Review of Unknown Mortal Orchestra's new album 'Multi-Love'

Our Rating


On May 26th, Unknown Mortal Orchestra will release Multi-Love, their third album. Led by New Zealand ex-pat/singer Ruban Nielson, the trio is now based out of Portland. Their first two records hinted at a fondness for 80s funk, but the band couldn’t escape the trappings of contemporary indie rock– reverb drenched guitars and lo-fi production. This is not a slight, but a testament to how impressive their transformation is on Multi-Love, which sees the trio fully embracing their love for boogie, funk, and R&B.

The album opens with the title track “Multi-Love”, a song centered around an ascending plunky riff played on an electric piano. It shifts abruptly to the typical UMO drum beat, laid-back, funky, and in the pocket. At his best, drummer Riley Geare’s playing conjures The Meters’ Joseph Modeliste, with a tip of the hat to Zigaboo on nearly every drum fill. Without question, Modeliste is the group’s strongest musician and the most vital to the UMO sound. Lyrically speaking, there are nods to the hyper-sexualized funk of the 80’s – think Kool And The Gang, or Prince: “Multi-Love got me on my knee, we were one, then become three”. The Prince worship comes to a head on “Ur Life One Night”. Like a lost track from Purple Rain (right down to the millennial misspelling), “Ur Life” embraces the electro-boogie that The Revolution ushered into the mainstream on their 1984 album. The song is spacious, unsettling, and just as catchy as anything The Purple One recorded in his prime.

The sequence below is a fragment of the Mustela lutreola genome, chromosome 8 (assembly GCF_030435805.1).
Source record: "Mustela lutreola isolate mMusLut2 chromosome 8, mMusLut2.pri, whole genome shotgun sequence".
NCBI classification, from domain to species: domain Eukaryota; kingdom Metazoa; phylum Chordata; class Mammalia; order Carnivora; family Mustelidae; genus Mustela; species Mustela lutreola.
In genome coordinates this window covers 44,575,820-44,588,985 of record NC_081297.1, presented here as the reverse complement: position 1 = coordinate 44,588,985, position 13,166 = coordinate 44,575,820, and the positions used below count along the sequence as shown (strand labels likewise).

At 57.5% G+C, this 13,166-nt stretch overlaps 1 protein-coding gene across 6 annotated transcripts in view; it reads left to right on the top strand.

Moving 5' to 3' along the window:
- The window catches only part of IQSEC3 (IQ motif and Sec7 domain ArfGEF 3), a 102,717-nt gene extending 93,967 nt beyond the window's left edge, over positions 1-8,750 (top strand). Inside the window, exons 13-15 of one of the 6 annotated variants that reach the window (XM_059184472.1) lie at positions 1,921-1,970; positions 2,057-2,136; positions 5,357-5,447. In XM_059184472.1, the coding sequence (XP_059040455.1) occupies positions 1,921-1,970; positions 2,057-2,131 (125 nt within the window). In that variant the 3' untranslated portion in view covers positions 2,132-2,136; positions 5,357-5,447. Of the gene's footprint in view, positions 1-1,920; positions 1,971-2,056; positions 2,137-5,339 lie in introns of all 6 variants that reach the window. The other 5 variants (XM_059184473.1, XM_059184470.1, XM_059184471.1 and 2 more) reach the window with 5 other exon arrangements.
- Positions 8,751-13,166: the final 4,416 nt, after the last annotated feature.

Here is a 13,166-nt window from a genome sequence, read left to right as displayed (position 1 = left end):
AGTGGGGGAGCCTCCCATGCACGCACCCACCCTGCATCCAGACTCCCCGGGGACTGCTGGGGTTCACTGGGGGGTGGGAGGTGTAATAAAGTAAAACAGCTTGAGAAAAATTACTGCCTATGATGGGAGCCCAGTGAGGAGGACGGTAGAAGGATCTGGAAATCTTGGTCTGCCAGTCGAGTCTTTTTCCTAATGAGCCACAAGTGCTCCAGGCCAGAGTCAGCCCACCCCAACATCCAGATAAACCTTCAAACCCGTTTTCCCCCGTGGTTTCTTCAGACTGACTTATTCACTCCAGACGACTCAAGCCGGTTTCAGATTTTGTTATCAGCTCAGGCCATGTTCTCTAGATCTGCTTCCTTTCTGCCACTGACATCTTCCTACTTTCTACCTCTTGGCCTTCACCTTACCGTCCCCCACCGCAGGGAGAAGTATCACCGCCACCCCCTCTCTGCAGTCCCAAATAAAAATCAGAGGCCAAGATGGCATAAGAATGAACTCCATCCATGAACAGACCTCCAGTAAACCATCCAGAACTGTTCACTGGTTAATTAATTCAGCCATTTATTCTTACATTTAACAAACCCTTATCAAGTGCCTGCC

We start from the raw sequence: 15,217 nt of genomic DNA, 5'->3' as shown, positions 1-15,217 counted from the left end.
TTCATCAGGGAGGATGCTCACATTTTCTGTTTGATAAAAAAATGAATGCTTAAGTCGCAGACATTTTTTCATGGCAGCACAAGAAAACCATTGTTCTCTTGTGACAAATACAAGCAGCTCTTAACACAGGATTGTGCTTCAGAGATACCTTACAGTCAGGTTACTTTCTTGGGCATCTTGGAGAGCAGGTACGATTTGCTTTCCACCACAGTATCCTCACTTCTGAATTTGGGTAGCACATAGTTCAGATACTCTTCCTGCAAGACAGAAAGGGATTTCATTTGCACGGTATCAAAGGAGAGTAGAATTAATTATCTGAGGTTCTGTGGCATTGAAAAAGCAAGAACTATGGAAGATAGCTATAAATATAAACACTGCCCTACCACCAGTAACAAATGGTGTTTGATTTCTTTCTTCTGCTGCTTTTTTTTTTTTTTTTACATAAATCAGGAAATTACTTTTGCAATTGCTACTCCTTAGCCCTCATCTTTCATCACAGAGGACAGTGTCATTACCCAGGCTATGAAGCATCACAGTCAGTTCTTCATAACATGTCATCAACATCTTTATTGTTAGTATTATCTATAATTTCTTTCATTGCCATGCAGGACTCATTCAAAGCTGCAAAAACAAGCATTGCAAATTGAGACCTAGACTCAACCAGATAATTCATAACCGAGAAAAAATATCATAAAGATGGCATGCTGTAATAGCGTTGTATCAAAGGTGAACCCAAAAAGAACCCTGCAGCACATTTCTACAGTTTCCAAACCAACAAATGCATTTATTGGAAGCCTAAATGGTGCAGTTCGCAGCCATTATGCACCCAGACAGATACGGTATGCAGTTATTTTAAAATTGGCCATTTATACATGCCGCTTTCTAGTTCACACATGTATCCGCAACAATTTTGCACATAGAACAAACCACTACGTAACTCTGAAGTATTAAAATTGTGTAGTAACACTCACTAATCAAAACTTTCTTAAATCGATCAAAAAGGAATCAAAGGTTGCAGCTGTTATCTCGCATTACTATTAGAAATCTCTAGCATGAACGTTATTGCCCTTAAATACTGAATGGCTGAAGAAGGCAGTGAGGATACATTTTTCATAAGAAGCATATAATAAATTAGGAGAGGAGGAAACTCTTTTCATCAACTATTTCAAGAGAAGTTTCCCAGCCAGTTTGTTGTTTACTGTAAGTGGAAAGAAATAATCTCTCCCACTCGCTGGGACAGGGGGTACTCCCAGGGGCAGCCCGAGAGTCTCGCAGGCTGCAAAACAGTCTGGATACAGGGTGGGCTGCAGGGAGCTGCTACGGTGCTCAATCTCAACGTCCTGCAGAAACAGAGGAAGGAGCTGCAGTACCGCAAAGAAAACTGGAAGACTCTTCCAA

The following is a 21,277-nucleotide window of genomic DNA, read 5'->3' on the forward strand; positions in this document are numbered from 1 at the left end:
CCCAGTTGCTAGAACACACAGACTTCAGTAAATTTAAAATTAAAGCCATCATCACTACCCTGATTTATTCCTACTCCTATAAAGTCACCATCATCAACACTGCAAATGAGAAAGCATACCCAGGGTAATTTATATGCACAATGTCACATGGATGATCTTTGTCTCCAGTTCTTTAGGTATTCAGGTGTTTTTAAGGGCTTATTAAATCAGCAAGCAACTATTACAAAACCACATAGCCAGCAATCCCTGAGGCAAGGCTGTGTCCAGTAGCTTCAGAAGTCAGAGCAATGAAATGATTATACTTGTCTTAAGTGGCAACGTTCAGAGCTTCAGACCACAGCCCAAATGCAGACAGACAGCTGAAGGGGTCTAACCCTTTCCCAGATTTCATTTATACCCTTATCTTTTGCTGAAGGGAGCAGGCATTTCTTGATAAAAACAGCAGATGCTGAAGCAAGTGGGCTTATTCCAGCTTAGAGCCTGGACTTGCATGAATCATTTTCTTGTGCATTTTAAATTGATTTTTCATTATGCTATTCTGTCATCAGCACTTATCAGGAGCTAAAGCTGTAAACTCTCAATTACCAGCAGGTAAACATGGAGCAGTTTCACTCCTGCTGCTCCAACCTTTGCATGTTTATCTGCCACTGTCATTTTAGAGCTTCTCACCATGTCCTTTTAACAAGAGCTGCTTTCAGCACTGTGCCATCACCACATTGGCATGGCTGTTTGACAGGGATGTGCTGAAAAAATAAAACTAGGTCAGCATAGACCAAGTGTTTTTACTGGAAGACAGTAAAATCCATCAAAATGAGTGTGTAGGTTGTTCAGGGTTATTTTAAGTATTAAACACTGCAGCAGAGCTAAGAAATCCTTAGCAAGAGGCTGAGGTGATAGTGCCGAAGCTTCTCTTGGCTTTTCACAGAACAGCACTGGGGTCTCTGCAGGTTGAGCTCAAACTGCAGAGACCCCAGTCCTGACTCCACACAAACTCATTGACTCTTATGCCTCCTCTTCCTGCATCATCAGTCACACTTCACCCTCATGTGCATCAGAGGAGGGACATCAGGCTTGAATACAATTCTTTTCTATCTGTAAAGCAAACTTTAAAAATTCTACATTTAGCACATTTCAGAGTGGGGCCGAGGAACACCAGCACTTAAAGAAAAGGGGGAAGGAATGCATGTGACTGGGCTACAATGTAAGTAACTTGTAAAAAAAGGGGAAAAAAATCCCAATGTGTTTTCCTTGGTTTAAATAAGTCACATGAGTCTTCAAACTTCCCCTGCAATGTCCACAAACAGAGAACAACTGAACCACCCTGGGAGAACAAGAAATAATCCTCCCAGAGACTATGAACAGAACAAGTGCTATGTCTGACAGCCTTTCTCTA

Multi-Love is rooted in funk, but there are many moments where UMO veer from the path. Take “Keep Checking My Phone”, which begins with a trumpet/guitar hook before jumping to a “Sympthy For The Devil”-esque percussive drum loop. The essence of the song is still electro/boogie, but it’s more in line with the funk that existed as an after-effect (think Hot Stuff, not Beggars Banquet). Like their former tourmates Foxygen, UMO lift pieces from the best moments of their favourite songs from the past, reconditioning them into ideas that feel exciting and new.

On Multi-Love, UMO have made a full metamorphosis into an entirely different universe, coming out with their greatest set of songs to date.

Evan McDowell

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